It all begins in a nursery. It all begins when all the baby boys are stolen and taken away to learn how to live life by dying. They’re shackled within a great building to learn the propaganda of killing and tying their shoes. They’re taught love and death, war and peace. Every morning they say to their pale reflections “I love all the people I’ll kill.”
The rhythmical beating of their hearts was almost non-existent over the pounding of their feet against the concrete. They called themselves men but they were boys in their heads, their bodies were hard and beaten, yet they still sang old nursery rhymes under their heavy breath.
Oranges and lemons.
Say the bells of St Clements.
These were the men who were to take away the hearts and minds of the rest of the world by force. This was a mutated creature with two legs and two arms; nimble and deadly.
You owe me five farthings
Say the bells of St Martins
In its hands it held a gun, and on its feet it wore two boots. It walked with perfect rhythm and danced in a steady tempo. Any who saw such a beast trembled in fear, not wanting to tango with such a perfect lovechild of the industrial and technological revolutions.
When will you pay me?
Say the bells of Old Bailey
Mother Nature launched her own army of raindrops to stop the lurching beast; each drop did its part to weaken the body, yet it took no notice. Soaked to its iron bones, the creation of hate only stared intently on its bloody horizon.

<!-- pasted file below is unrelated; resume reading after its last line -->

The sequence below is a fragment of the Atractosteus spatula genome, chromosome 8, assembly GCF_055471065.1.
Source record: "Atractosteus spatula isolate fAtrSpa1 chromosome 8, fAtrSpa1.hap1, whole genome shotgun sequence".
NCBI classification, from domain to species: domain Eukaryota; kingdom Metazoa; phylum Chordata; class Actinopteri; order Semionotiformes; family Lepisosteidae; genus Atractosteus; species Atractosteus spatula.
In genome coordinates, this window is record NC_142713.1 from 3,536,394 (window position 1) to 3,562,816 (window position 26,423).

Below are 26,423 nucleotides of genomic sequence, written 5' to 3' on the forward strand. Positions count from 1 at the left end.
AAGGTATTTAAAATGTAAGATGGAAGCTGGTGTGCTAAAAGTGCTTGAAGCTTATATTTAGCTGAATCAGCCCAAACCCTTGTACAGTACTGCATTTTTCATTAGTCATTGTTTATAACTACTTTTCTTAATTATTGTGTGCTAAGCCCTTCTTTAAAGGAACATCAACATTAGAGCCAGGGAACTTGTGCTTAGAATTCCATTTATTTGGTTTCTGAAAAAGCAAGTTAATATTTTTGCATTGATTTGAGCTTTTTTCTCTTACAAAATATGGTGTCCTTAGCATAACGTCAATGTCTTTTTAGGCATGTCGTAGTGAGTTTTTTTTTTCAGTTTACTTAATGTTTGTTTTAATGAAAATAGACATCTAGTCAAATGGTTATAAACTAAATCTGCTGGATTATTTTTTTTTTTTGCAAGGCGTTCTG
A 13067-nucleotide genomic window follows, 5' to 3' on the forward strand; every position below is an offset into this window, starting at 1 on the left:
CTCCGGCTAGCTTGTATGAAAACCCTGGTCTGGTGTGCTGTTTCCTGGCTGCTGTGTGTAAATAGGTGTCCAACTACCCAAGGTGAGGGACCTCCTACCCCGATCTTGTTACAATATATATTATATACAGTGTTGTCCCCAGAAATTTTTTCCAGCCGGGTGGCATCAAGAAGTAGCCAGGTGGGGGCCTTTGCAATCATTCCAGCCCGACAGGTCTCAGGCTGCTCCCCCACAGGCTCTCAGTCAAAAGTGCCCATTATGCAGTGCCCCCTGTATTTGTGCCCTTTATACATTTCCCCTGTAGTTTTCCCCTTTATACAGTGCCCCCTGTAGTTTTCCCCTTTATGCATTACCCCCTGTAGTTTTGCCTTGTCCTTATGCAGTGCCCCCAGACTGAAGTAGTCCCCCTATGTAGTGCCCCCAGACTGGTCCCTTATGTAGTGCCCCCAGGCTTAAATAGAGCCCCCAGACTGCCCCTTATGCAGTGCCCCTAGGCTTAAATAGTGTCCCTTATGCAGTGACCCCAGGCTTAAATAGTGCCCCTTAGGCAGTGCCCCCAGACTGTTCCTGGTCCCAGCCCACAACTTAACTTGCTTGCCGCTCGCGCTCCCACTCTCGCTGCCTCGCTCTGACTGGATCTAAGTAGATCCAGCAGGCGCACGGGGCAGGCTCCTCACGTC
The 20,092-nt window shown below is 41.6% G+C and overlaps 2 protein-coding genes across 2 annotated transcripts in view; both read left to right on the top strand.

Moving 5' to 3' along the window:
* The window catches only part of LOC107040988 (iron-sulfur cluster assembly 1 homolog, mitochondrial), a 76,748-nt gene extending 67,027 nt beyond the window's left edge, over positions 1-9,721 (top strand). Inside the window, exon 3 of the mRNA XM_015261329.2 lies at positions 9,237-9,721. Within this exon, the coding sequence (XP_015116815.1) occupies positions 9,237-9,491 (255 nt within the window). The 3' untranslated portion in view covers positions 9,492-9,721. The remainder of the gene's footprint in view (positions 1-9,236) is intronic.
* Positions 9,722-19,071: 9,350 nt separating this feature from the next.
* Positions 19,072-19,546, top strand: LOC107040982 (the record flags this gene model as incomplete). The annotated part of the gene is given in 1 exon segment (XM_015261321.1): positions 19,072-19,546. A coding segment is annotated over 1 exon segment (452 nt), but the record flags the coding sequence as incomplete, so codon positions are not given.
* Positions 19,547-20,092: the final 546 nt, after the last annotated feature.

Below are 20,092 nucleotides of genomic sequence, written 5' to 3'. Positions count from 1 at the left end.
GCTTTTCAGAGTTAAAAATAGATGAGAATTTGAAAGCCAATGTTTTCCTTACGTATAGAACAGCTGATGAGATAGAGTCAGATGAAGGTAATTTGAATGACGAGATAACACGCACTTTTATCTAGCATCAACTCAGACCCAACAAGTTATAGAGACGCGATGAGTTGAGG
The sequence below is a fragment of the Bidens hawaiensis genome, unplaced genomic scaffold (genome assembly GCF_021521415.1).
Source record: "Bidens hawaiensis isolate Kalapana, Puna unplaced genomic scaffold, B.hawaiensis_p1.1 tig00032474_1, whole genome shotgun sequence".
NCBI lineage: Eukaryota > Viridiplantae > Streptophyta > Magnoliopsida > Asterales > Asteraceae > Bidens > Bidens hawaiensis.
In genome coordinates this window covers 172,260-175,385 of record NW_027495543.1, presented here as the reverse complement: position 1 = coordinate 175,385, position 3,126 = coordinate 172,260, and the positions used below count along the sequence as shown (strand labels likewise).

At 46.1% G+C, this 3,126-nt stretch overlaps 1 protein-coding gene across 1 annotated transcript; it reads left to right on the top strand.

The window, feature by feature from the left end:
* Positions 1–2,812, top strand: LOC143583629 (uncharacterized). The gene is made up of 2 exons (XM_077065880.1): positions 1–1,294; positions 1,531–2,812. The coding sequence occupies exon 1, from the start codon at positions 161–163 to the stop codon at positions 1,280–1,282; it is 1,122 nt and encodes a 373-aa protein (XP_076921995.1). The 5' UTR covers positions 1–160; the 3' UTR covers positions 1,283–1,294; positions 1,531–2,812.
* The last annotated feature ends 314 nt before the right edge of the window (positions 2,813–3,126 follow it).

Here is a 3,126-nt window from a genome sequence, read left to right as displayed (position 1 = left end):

When I grow rich
Say the bells of Shoreditch
Before the pawns sat their masters, sheltered and dry; the king, the queen, the clergy, the generals and the sergeants. Each with his or her own role to play in the war machine, they would turn a knob or crank a gear until the beast was as deadly as could be.
When will that be?
Say the bells of Stepney
The sergeants and generals saluted each man, dancing the rhetoric two-step and whispering things like “Land before life.” and “War is peace.” in their ears.
I’m sure I don’t know
Says the great bell at Bow The severed head of the church blessed each man, telling him that the Lord was on their side and that as long as they believed they would never die.
Here comes a candle to light you to bed
Here comes a chopper to chop off your head
The King and Queen held hands as they told their subjects that each murder would not go unrewarded, for the country loved a man who could kill for freedom.
Chop chop chop chop the last man’s head!
So the boys went to the imaginary front lines to fight their invisible foes for their abstract freedom, and their feet quickly learned how to move in time with the gunfire. Their heels dug in the sand as they slowdanced until they could no more, and then they fell. Their ghosts floated into the burning unknown, as they sang their rhymes in a chorus among the sun, the stars and the satellites in space. Each glowing body smiled and them and shushed them until they were pacified and fell to sleep.
Oranges and lemons…
This is the story of a man who lives his lives on San Franciscan docks, asking people if they know where to find happiness.